Solar panels on a farm in Germany. (Photo by Ingmar Zihorsky via Creative Commons)

Germany’s electricity grid operators warned last month that if the country wants to meet its goal of phasing out nuclear power by 2022, it’s going to need more than 2,300 miles of additional transmission lines to carry electricity from new renewable sources.

The scale of grid expansion, let alone the gigawatts of proposed offshore wind farms and other renewable generation that will have to be built, has some questioning whether the post-Fukushima energy transition is realistic.

There may be another way for Germany — and the world — to meet its renewable energy goals, and it leads through the rural countryside.

Germany is seeing a “rural energy revolution,” according to a report from the Heinrich Böll Foundation, a nonprofit with ties to the country’s Green Party. German farmers are pooling resources with their neighbors to buy and install solar panels, erect wind turbines, and build biogas digesters and district heating systems.

It’s all happening under the umbrella of a new wave of rural renewable energy cooperatives. More than 430 renewable energy cooperatives have been formed in Germany since 2006. Of the 250 new co-ops established in the country last year, 158 were energy-related.

A pair of German energy co-op experts, Andreas Wieg and Michael Diestel, are on a Midwestern tour this week, sponsored by Heinrich Böll, to share the success story. Their visit is also supported by the Institute for Energy and Environmental Research, a member of RE-AMP, which publishes Midwest Energy News.

“People learned you can achieve more together,” Wieg, of the German Cooperative and Raiffeisen Federation, said in an interview earlier this week. Many farmers could afford to purchase solar panels on their own, but fewer could achieve the scale of energy projects being tackled by the country’s renewable cooperatives.

It’s a small, but growing, phenomenon. These new renewable cooperatives count about 100,000 people as members. They’ve collectively invested about $300 million in distributed renewable projects, about 1 percent of the country’s total renewable investments in that period, Wieg said.

Their projects are coming at a time when Germany is working toward aggressive renewable energy goals passed last year after the Fukushima nuclear disaster. The country plans to completely phase out nuclear power by 2022, and it wants to get 35 percent of its electricity from renewables by the end of the decade, and 80 percent by 2050.

Wieg said Germany’s major power companies have responded by pursuing large, centralized renewable projects, such as offshore wind farms, which require miles of new transmission line to move power to where it’s needed. The transmission upgrades needed to support centralized projects is an added expense, and another hurdle. As is the case in the U.S., many Germans object to new transmission lines crossing their communities.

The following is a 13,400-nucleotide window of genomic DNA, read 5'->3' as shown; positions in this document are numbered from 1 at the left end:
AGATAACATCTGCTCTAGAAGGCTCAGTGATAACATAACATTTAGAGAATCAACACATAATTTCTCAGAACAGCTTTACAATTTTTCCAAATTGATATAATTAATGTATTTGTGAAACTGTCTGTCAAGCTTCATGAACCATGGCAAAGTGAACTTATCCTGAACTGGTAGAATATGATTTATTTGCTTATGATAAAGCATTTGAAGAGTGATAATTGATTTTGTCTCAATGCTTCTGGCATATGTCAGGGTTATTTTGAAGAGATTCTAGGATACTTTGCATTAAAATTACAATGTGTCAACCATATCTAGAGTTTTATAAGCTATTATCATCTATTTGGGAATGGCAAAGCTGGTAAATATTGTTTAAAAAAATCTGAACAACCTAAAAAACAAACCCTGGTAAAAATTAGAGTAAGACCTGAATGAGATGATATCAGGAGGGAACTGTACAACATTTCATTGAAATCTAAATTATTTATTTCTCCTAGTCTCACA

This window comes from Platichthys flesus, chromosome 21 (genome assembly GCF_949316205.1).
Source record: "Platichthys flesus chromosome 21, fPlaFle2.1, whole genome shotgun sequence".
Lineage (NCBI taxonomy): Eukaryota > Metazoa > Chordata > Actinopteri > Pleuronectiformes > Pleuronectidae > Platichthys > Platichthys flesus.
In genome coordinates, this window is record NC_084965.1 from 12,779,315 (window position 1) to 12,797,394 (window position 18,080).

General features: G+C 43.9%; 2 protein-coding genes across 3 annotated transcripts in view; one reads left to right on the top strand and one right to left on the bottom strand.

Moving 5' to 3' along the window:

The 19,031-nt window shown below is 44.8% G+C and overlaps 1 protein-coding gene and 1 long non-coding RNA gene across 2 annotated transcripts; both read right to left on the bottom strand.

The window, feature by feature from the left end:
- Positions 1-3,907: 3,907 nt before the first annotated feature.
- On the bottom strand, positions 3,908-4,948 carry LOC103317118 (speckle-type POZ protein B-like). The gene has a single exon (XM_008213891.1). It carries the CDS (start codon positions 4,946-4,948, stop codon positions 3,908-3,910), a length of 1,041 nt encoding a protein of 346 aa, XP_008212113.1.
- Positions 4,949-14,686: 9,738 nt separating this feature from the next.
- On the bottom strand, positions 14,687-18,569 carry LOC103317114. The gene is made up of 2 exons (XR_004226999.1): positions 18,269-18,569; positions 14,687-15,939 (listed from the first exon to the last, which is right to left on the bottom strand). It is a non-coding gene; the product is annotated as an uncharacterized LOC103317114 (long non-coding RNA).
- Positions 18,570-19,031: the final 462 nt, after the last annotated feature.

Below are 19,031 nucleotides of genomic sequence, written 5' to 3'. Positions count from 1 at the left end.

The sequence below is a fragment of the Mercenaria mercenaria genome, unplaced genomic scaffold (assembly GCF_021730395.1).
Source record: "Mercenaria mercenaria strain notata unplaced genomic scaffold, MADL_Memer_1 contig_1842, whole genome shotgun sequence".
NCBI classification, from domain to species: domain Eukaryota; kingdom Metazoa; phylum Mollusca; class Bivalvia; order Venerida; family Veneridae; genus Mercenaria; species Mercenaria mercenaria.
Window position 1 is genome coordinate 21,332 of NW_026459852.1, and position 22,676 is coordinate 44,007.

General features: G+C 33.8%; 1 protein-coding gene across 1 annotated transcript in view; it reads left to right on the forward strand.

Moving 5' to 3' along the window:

The rural renewable co-op solution is effective, Wieg explained, because power can be generated locally where it is needed, reducing the need for major grid upgrades. And people are less likely to oppose the necessary infrastructure because they share an ownership stake in the projects.

The earliest projects in this new wave of rural energy cooperatives were mostly solar photovoltaic installations, but some have since taken on more advanced projects such as wind and biogas. The village of Großbardorf, with fewer than 1,000 people, invested $19 million over four years in solar and biogas. A district heating system attached to the combined-heat-and-power biogas plant supplies about 50 percent of the village’s heating needs. Altogether, the village generates four times its own electricity needs.

Would it work here? A lack of a feed-in tariff and other renewable incentives would certainly make it more difficult, but Wieg said Germany’s cooperative model could be adapted for the United States, and the Midwest, which already has many agricultural cooperatives, could be fertile ground.

“You have to find your own solution,” Wieg said.

Diestel, a manager of the Bavarian Farmers’ Association, believes these democratic cooperatives are a way to revitalize rural communities, and also the best path toward achieving renewable energy goals.

“We don’t need a national plan,” Diestel said. “We need a village plan.”

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